The MIAAP is excited to announce the virtual launching of the “Adolescent Mental Health and Suicide Prevention Program”! The program, initially intended to offer in-person learning opportunities for pediatricians around the state of Michigan, will now be offering the course virtually, beginning next week! The 3 hour live workshop, led by two pediatricians, Lia Gaggino, MD, and Dr. Stephanie Goodson, MD, offers pertinent education specific to adolescent depression, suicidality and substance abuse concerns. During each virtual workshop, there will be assessment-tool case study reviews, the same as were offered during the “in person” learning events; the MIAAP will utilize virtual “break-out rooms” so learners can work through cases in small groups. The program and affiliated quality improvement project, (which focuses on the implementation of several evidence-based assessment tools, including the Pediatric Symptom Checklist (PSC) and the modified Pediatric Health Questionnaire (PHQ-9), offers 25 Maintenance of Certification 4 credits (MOC 4) and 20 Performance Improvement Continuing Medical Education credits (CME) for those participants who successfully complete the workshop. The MIAAP has partnered with the Michigan Child Care Collaborative (MC3) to offer resource information for participating pediatricians about tele-psychiatry support when managing children and youth with mental health concerns.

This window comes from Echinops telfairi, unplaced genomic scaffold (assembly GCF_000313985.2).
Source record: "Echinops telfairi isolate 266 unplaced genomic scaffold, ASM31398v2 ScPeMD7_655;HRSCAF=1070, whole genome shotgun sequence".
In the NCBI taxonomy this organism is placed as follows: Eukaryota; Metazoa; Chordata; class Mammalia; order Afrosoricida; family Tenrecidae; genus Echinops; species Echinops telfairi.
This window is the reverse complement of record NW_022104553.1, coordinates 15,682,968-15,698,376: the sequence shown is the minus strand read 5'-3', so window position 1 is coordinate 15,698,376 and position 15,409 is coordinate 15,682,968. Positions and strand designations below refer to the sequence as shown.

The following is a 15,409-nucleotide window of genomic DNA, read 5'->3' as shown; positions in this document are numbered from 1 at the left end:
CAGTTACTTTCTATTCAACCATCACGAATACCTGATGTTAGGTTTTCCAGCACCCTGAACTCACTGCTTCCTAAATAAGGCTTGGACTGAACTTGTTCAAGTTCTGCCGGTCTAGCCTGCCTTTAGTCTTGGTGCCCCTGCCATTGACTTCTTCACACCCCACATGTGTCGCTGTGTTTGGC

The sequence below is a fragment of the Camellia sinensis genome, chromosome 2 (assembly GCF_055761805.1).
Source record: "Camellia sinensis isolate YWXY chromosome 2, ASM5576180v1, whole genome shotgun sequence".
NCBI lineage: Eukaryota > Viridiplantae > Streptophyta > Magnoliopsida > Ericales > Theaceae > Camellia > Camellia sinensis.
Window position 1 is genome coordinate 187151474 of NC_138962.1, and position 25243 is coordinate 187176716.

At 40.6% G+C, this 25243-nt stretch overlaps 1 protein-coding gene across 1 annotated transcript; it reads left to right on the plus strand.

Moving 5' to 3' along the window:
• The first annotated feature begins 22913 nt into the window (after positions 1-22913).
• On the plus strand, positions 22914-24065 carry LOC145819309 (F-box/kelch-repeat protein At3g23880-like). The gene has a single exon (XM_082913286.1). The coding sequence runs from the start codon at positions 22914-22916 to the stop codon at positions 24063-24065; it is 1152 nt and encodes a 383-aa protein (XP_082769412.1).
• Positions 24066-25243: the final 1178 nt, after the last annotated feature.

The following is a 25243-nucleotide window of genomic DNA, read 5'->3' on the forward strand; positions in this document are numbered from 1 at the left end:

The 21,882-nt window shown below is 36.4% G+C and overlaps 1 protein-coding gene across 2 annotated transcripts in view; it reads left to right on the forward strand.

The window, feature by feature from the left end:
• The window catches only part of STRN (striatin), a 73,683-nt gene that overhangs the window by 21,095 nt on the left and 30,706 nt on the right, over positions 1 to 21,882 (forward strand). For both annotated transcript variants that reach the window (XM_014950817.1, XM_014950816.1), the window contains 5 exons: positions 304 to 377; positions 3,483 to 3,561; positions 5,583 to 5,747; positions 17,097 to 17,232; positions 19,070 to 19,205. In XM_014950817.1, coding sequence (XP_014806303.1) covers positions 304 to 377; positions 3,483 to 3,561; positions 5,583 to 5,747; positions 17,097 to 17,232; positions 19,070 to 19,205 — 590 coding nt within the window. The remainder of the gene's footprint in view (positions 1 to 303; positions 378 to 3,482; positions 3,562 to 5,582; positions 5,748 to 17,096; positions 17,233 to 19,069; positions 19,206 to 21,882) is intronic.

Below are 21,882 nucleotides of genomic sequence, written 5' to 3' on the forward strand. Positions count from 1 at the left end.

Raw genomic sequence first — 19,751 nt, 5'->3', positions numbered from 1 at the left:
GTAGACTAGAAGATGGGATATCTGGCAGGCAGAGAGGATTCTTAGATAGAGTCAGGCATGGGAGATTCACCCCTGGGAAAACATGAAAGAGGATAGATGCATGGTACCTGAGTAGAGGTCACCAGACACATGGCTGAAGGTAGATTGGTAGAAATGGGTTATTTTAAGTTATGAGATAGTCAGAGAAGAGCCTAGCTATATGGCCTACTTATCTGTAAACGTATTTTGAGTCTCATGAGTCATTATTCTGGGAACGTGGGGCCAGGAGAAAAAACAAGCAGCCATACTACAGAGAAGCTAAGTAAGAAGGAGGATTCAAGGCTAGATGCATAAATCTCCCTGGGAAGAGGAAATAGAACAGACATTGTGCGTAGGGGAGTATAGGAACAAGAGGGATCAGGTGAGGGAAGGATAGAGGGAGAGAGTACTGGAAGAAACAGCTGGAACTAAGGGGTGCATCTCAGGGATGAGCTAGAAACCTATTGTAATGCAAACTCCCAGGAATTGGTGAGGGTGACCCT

The “Adolescent Mental Health and Suicide Prevention Program” began as a pilot program in Macomb County in 2019 and received a sustainability grant through the Flinn Foundation to extend the work to additional providers in SE Michigan in 2020. The program will be expanded statewide beginning later this year. For more information about the program or to participate in a 3 hour virtual workshop, please contact Sierra Cameron at email@example.com.
This project is supported by the Health Resources and Services Administration (HRSA) of the U.S. Department of Health and Human Services (HHS) under grant number U4CMC32321, Pediatric Mental Health Care Access Program as part of an award totaling $534,000, with 20 percent financed with state government resources. This information or content and conclusions are those of MDHHS, and should not be construed as the official position or policy of, nor should an endorsements be inferred by HRSA, HHS or the U.S. Government.